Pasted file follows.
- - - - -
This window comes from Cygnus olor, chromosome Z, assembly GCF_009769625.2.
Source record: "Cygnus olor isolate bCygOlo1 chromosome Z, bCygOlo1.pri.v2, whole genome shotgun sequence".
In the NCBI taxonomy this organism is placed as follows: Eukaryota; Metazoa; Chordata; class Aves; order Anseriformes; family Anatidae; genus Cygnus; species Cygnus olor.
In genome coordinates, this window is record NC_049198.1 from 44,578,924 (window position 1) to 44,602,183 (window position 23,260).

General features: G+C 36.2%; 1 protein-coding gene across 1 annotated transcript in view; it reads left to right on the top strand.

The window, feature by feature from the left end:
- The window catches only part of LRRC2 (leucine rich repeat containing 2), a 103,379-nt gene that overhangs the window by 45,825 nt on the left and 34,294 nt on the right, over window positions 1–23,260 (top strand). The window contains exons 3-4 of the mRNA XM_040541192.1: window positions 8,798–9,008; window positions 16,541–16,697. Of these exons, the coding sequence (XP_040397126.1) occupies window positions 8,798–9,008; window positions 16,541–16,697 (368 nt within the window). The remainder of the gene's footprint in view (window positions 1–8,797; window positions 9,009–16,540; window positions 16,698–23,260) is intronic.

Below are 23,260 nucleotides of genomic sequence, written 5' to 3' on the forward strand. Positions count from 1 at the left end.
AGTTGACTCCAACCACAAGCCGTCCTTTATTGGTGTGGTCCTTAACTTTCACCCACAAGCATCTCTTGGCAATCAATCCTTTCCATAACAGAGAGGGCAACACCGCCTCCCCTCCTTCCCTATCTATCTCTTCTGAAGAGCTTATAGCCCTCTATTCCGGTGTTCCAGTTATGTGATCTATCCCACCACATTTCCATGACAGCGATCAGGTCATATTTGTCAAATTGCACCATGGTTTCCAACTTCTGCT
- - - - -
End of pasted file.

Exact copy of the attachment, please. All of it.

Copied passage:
This window comes from Cygnus olor, chromosome Z, assembly GCF_009769625.2.
Source record: "Cygnus olor isolate bCygOlo1 chromosome Z, bCygOlo1.pri.v2, whole genome shotgun sequence".
In the NCBI taxonomy this organism is placed as follows: Eukaryota; Metazoa; Chordata; class Aves; order Anseriformes; family Anatidae; genus Cygnus; species Cygnus olor.
In genome coordinates, this window is record NC_049198.1 from 44,578,924 (window position 1) to 44,602,183 (window position 23,260).

General features: G+C 36.2%; 1 protein-coding gene across 1 annotated transcript in view; it reads left to right on the top strand.

The window, feature by feature from the left end:
- The window catches only part of LRRC2 (leucine rich repeat containing 2), a 103,379-nt gene that overhangs the window by 45,825 nt on the left and 34,294 nt on the right, over window positions 1–23,260 (top strand). The window contains exons 3-4 of the mRNA XM_040541192.1: window positions 8,798–9,008; window positions 16,541–16,697. Of these exons, the coding sequence (XP_040397126.1) occupies window positions 8,798–9,008; window positions 16,541–16,697 (368 nt within the window). The remainder of the gene's footprint in view (window positions 1–8,797; window positions 9,009–16,540; window positions 16,698–23,260) is intronic.

Below are 23,260 nucleotides of genomic sequence, written 5' to 3' on the forward strand. Positions count from 1 at the left end.
AGTTGACTCCAACCACAAGCCGTCCTTTATTGGTGTGGTCCTTAACTTTCACCCACAAGCATCTCTTGGCAATCAATCCTTTCCATAACAGAGAGGGCAACACCGCCTCCCCTCCTTCCCTATCTATCTCTTCTGAAGAGCTTATAGCCCTCTATTCCGGTGTTCCAGTTATGTGATCTATCCCACCACATTTCCATGACAGCGATCAGGTCATATTTGTCAAATTGCACCATGGTTTCCAACTTCTGCT